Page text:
Important note: If you are taken in by a phone that’s “free” but costs you every month in higher charges, you probably won’t like a prepaid plan. In prepaid plans, you pay a real up-front price for the phone and then save every month. A “free” phone can end up being quite expensive!
I’m not sure why conventional (“postpaid”) wireless is such a bad deal. In the U.S., by historical accident, prepaid became the less prestigious option (think “burner” phones used by bad guys). But prepaid is the norm in other parts of the world and it’s the best deal in the U.S.
Over at investmentnews.com, a writer has discovered that investment advisers are largely white males, with little diversity. I’m not surprised — but what should a woman or person of color do in response? First, recognize that there are thousands of investment advisers out there who are totally welcoming and affirming to their diverse client base.
But beyond that, if you don’t feel respected by the investment advisers you audition, consider this: Educate yourself, and buy and hold index funds. You’ll discover that you don’t need an investment adviser at all to get a good start on building lifetime wealth. If you follow simple passive strategies, before too many years go by, you’ll have enough money that the investment advisers will treat you with great deference. (Money talks in that business.) And it’s only then that you’ll need the tax advice and compliance help that investment advisers can provide.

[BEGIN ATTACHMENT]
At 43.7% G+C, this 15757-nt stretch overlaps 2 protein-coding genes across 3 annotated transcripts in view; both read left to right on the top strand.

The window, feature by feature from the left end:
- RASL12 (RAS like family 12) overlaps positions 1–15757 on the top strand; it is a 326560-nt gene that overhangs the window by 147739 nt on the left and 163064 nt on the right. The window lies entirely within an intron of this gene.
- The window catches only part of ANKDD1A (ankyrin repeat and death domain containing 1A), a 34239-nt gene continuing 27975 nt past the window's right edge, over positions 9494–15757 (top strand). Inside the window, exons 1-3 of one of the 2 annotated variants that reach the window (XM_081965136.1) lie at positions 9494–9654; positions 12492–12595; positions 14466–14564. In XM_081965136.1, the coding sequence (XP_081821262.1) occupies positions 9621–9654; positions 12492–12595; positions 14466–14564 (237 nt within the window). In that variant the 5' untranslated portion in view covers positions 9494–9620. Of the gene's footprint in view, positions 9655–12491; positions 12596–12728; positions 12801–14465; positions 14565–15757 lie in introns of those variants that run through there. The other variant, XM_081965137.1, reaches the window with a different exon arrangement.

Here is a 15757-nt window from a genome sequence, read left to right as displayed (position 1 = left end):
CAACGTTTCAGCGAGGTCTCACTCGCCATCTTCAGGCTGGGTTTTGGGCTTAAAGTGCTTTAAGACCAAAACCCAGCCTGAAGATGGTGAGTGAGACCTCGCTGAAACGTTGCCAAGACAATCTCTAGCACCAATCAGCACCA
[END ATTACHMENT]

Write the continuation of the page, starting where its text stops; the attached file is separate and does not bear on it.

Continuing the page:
But as to getting stock picks that will beat the market from an investment adviser? Forget it! The “advantage” of being comfortable with a stock-picking adviser will vanish in costs that make those picks almost certainly worse than buying and holding index funds. Whether you’re white, black, red or even purple, you can leave those “pale, male and stale” advisers with their stock picks in the dust. Trust me, the best index funds don’t know or care about your race or gender. They just keep providing superior long-term returns.